I Use Hormones For Things You Might Not Approve Of

When it comes to using birth control, I don’t follow “the rules.” My doctor probably wouldn’t condone what I’m doing, and neither would a lot of other people.
Publish date:
October 31, 2011
Trans, hormones, menstrual suppression

The use of hormone replacement therapy and reconstructive surgery in the trans community is a topic many cis people seem deeply fascinated by; either they’re always asking if we’ve had you know, the surgery,” or they want to condemn us for doing things that are “unnatural” by “destroying” the bodies we were born with. These things, though, are pretty basic and necessary medical treatments.

Just as you would have no qualms about extracting an infected tooth because it’s hurting you, some trans people1 need treatment for the parts of our bodies that are hurting us.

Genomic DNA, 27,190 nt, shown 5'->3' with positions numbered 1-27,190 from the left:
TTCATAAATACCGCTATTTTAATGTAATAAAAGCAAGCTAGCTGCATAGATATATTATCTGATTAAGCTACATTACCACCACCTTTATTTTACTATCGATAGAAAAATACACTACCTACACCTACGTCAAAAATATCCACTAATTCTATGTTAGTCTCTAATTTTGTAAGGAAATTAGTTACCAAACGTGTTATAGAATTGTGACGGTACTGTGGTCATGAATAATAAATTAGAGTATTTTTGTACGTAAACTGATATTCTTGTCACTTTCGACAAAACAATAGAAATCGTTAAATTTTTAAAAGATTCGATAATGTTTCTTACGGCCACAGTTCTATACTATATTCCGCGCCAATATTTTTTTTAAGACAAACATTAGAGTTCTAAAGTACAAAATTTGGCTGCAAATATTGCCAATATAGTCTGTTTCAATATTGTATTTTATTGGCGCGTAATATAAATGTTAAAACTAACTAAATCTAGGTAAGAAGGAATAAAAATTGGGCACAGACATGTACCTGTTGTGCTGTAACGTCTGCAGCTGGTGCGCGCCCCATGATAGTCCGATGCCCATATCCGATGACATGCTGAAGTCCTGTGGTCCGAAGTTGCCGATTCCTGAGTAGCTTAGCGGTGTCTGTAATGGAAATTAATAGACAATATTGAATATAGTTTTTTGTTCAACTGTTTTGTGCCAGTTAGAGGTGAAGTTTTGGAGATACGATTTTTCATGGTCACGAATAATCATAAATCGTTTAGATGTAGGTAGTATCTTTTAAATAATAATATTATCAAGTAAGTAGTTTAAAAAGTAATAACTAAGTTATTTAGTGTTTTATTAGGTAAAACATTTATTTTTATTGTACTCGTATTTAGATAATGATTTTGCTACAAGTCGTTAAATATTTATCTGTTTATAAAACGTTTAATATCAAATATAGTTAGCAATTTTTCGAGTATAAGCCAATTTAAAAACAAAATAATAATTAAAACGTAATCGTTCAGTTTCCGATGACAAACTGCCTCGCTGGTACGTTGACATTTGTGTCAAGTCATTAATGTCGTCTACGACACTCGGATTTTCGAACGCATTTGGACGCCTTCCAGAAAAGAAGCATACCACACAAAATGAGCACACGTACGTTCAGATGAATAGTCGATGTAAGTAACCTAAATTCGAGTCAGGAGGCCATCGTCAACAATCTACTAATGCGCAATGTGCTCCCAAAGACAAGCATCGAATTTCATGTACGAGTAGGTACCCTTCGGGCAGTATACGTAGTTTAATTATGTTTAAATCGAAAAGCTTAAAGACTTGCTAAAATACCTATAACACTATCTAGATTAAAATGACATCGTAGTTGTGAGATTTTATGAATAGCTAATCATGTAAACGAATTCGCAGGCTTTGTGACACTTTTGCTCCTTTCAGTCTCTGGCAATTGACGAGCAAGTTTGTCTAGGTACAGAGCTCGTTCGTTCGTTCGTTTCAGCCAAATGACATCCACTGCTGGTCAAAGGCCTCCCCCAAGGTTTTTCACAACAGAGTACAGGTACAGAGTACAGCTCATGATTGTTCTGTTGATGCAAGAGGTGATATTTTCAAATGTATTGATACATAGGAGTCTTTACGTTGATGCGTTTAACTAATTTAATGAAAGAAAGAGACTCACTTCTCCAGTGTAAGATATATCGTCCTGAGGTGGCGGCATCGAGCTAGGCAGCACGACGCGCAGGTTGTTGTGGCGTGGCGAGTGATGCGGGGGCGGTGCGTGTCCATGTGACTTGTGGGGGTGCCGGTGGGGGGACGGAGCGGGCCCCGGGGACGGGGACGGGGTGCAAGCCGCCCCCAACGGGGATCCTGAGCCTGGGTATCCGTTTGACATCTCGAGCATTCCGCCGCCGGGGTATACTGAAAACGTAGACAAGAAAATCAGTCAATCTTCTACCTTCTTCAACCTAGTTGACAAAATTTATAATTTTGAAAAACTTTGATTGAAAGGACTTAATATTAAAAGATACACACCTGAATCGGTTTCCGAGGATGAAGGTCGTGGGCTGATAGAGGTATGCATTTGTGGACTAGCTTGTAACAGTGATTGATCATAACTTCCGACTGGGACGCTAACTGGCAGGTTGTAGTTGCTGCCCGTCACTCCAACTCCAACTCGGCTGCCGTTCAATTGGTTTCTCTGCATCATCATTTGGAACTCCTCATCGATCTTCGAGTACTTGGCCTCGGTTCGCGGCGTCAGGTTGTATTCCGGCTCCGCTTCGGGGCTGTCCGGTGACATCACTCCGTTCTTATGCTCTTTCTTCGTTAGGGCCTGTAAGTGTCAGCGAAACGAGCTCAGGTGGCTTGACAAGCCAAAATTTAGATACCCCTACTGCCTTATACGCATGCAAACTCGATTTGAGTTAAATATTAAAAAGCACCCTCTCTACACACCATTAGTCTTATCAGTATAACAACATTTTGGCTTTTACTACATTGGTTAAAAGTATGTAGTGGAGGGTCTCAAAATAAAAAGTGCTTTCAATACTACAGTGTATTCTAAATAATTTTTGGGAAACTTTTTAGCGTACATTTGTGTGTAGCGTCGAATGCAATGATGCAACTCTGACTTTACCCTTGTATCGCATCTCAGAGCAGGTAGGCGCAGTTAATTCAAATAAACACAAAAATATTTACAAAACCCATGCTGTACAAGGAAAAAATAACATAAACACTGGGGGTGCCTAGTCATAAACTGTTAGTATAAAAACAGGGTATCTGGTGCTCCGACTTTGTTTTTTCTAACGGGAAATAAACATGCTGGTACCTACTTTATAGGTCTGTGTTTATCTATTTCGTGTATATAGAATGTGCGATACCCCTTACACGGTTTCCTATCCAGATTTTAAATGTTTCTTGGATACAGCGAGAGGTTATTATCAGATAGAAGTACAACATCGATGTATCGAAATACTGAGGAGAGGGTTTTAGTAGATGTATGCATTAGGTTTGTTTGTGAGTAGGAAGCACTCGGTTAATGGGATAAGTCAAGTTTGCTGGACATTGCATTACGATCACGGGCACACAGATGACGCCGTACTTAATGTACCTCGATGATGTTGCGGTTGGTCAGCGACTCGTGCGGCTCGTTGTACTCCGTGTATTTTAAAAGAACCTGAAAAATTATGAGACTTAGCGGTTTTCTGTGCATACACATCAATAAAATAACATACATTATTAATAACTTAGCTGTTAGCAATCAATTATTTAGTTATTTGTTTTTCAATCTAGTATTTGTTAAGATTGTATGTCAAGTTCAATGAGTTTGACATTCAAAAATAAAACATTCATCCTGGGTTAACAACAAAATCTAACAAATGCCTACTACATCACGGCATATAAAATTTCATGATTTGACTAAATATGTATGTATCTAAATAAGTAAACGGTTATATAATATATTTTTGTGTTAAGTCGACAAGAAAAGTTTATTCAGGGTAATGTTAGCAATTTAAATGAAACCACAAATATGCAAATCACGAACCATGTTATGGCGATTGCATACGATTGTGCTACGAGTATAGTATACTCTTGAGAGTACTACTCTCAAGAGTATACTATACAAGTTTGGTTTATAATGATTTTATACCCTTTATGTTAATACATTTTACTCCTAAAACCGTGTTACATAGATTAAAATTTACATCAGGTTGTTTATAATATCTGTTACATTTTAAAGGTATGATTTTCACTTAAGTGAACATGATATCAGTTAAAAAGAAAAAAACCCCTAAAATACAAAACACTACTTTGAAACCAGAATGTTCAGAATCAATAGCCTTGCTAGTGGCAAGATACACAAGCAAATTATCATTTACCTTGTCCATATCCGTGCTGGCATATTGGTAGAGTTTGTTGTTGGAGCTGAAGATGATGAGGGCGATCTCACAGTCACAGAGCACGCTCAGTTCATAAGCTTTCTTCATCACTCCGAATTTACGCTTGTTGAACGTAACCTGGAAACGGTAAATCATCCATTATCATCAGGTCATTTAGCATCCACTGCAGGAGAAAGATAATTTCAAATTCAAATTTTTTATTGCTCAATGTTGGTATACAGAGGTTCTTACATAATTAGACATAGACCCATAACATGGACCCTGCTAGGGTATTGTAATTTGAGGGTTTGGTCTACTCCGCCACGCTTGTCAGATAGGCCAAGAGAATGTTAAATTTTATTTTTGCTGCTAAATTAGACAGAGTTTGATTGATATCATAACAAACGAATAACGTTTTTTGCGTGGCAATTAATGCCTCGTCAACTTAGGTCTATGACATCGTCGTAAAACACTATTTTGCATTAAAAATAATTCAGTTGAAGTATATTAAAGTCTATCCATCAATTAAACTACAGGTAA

Hormones seem to stir up a lot of emotion from people who are upset/disturbed by the idea that we might use hormones to correct endocrine imbalances in our bodies, despite the fact that scores of cis women use hormones on a regular basis, starting when they become sexually active adults and pushing through into menopause, where hormone replacement therapy is standard.

Whether we’re talking birth control or HRT, the use of hormones in these settings is often considered pretty routine, which begs the question of why it’s such a point of concern trolling when it comes to trans people.

Like a lot of nonbinary trans people, I use birth control for purposes other than those intended2, namely for menstrual suppression, because menstruation triggers intense body dysphoria.

Intriguingly, there’s not a lot of criticism of cis women who need hormonal birth control to regulate their periods when they have extremely painful and unpleasant ones (which I do), but when people use it for what’s considered “convenience,” (for example not experiencing dysphoria so intense that you can’t function) suddenly it’s a problem.